The website Cat-World defines estrus or heat as the period when a female cat is receptive to mating. It starts after the cat enters puberty.
The exact age when a cat hits puberty varies depending on the breed.
Some breeds, like the Siamese, can enter puberty and thus go into heat when they are as young as four months old.
Bigger breeds like the Maine Coon and some of the longhaired breeds may not first go into heat until they are at least ten months old. Six months, however, is the average age of feline puberty.
How can you tell when a cat is in the heat?
Unlike humans, cats don’t have periods. They do, however, display characteristic behaviors. The Catster website lists the behaviors of a cat in the heat:
- Rolling around on the floor
- Licking their genitals
- Acting unusually affectionate
- Rubbing against people, furniture, or other animals
- Crying more often and more loudly to attract a mate
- Not eating
- Assuming the mating position if somebody strokes her
A cat in the mating position will lie on the floor with her rump in the air and her tail off to one side to allow the male easy access.
While intact male cats are infamous for spraying in order to mark territory, some female cats will do the same thing to attract a mate.
Similarly, she will make repeated attempts to get out of the house in order to find a male cat.
The below video shows a Siamese cat in the heat:
How long does a cat’s heat last?
According to the Advanced Animal Care website, a cat’s heat usually lasts between seven and ten days. If she hasn’t mated by the end, she may go into heat again as early as three weeks later.
How often does a cat go into heat?
Dr. Cheryl Yuil, a veterinarian writing for the VCA Hospitals website, describes cats as “seasonally polyestrous.”
That’s a fancy way of saying that they go into heat several times during their breeding season.
A cat’s breeding season depends on environmental factors like the number of daylight hours and the temperature.
For example, cats that live in the Northern Hemisphere can mate anywhere from January until fall.
Cats that live in the tropics can breed all year round, and the same is true of indoor cats.
According to Dr. Janet Tobiassen Crosby, a veterinarian writing for the Spruce website, cats are most likely to mate during the spring and fall.
What are the stages of the heat or estrus cycle?
A cat’s estrus cycle has five stages:
- Metestrus or Diestrus
Proestrus lasts about a day or two. The cat is just beginning to show signs of estrus but isn’t ready to mate yet.
Interestrus is the period between two cycles of heat if the cat doesn’t mate. It lasts for about two weeks.
Metestrus is the period between two cycles of heat if the cat does mate. If she doesn’t get pregnant, it lasts between 30 and 40 days. If the cat does get pregnant, the gestation period lasts around 60 to 64 days.
Anestrus describes the period outside the breeding season. It lasts about two or three months and typically covers the period between late fall and much of winter. The cat’s reproductive system and hormones are inactive.
Cats are induced ovulators, which means they don’t release an egg unless they actually mate. If the cat mates more than once, it will release more eggs.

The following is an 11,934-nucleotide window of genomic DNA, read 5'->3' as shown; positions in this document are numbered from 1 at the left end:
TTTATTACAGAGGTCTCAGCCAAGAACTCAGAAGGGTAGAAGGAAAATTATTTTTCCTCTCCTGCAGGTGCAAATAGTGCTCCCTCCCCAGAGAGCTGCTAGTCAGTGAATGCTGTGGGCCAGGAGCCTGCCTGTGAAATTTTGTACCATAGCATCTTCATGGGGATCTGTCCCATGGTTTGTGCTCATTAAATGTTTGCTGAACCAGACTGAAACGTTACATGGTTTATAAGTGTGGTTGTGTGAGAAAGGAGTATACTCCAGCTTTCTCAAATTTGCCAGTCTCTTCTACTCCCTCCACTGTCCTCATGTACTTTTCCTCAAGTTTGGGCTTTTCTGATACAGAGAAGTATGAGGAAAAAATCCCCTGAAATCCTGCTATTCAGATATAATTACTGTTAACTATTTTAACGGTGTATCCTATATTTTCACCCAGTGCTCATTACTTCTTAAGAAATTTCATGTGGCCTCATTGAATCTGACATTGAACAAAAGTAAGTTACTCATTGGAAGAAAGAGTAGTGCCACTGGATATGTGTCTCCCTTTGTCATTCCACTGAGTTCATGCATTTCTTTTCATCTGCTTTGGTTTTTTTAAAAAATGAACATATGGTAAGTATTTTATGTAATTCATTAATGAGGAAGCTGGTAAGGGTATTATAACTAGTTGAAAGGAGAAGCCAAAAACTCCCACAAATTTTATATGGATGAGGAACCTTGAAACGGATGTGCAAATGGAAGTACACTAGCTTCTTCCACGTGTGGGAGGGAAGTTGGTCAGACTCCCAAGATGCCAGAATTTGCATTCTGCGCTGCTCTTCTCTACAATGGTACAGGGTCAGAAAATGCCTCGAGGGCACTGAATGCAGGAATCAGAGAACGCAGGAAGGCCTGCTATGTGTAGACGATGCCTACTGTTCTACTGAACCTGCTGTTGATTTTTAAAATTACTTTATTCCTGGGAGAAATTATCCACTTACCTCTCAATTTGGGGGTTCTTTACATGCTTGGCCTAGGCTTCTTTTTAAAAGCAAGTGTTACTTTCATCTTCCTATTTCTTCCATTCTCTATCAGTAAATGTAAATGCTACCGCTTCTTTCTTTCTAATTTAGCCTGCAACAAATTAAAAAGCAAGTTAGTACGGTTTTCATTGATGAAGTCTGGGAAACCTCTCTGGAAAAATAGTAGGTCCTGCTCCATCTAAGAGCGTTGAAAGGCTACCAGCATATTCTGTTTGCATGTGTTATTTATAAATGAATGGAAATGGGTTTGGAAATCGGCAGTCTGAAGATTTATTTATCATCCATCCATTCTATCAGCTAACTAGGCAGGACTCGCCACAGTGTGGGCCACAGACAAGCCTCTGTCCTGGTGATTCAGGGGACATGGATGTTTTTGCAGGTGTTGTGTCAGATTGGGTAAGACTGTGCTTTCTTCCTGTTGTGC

Consequently, cats reproduce in litters, and littermates can have different fathers. The last fact explains why kittens in the same litter can look very different from each other.
Do male cats go into heat?
No, they don’t. Smelling the secretions that female cat in estrus arouses them, however.
Once aroused, they will seek her out. Intact males thus spend a lot of time roaming.
Since the female’s scents draw every intact male in the area to her, male cats also spend a lot of time-fighting each other for the right to mate.
Intact male cats are notorious for spraying the house and yard with a, particularly pungent urine to mark their territory. Once a cat has developed this noxious habit, training them to stop is extremely difficult.
What is pyometra?
The PetMD website describes pyometra as a disease caused by a bacterial infection of the uterus.
It is most often seen in older cats that have repeatedly gone into heat without mating.
The physiological, hormonal, and anatomical changes that accompany estrus increase the cat’s susceptibility to such infections.
While some cats with pyometra may show no symptoms, others may show such symptoms as dehydration, lethargy, fever, and loss of appetite.
Blood-tinged pus may drain from the cat’s vulva, but the cat’s grooming habits may cause the owner to miss this symptom.
In some cases, the pus may accumulate within the uterus and cause an enlarged abdomen accompanied by pain.
Pyometra can be life-threatening, and the only way to save the cat is to remove the infected uterus, along with the cervix and Fallopian tubes.
Spaying the cat before she gets sick is the best way to prevent her from developing pyometra.
How do you stop a cat from going into heat?
The only way to keep a cat from going into heat or getting pregnant is to have her spayed.
According to the WebMD website, vets now recommend having a cat spayed before she reaches puberty.
Doing so will reduce her chances of developing certain types of cancer. Thus, many vets will spay kittens providing they are at least eight weeks old and weight at least two pounds.
When a vet spays a cat, they remove the uterus and ovaries. The procedure is sometimes more formally called an ovariohysterectomy.
The vet will administer general anesthesia before operating. They will then make an incision in the abdomen and remove the cat’s ovaries and uterus.
Afterward, they will close the incision with stitches, staples, or skin glue. The procedure generally takes about 15 to 20 minutes.
The cat can generally go home the same day after surgery, and she will be fully recovered within a week.